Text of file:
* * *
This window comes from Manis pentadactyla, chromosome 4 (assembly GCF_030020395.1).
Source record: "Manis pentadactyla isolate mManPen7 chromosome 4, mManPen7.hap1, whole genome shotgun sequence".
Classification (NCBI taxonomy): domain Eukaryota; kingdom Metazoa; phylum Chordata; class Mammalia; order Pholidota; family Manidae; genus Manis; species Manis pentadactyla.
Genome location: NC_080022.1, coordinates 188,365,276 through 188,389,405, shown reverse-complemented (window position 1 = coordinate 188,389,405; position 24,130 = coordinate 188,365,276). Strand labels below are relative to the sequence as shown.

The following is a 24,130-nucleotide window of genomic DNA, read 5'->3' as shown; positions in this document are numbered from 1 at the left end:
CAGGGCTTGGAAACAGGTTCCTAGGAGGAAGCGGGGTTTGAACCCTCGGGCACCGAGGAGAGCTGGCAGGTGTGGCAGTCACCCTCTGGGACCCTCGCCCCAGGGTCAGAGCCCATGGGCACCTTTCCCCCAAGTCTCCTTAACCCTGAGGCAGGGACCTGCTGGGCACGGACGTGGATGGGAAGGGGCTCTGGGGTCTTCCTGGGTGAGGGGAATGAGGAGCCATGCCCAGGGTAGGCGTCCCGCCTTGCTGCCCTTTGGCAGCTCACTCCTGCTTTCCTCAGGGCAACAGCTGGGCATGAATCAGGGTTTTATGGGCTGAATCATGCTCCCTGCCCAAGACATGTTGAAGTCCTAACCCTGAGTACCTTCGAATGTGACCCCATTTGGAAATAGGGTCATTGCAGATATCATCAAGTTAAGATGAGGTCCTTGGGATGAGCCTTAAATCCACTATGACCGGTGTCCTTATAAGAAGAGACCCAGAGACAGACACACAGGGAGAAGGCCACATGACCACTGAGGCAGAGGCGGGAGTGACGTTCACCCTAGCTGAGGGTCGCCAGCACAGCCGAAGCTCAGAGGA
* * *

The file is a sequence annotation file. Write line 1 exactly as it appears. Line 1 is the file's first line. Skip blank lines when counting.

This window comes from Manis pentadactyla, chromosome 4 (assembly GCF_030020395.1).